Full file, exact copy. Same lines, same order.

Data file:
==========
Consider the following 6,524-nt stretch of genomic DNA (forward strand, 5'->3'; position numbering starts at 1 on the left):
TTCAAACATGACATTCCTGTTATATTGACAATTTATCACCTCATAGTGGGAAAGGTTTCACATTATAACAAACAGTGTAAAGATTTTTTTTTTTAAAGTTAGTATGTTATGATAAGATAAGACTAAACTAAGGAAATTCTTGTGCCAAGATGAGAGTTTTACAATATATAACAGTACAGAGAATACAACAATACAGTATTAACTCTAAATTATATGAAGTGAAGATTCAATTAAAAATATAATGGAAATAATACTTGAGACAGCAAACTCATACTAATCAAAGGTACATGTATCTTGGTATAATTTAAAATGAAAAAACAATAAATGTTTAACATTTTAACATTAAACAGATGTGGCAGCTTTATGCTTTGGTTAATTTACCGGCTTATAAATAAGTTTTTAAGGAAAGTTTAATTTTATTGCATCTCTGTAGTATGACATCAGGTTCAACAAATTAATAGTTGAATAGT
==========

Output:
Consider the following 6,524-nt stretch of genomic DNA (forward strand, 5'->3'; position numbering starts at 1 on the left):
TTCAAACATGACATTCCTGTTATATTGACAATTTATCACCTCATAGTGGGAAAGGTTTCACATTATAACAAACAGTGTAAAGATTTTTTTTTTTAAAGTTAGTATGTTATGATAAGATAAGACTAAACTAAGGAAATTCTTGTGCCAAGATGAGAGTTTTACAATATATAACAGTACAGAGAATACAACAATACAGTATTAACTCTAAATTATATGAAGTGAAGATTCAATTAAAAATATAATGGAAATAATACTTGAGACAGCAAACTCATACTAATCAAAGGTACATGTATCTTGGTATAATTTAAAATGAAAAAACAATAAATGTTTAACATTTTAACATTAAACAGATGTGGCAGCTTTATGCTTTGGTTAATTTACCGGCTTATAAATAAGTTTTTAAGGAAAGTTTAATTTTATTGCATCTCTGTAGTATGACATCAGGTTCAACAAATTAATAGTTGAATAGT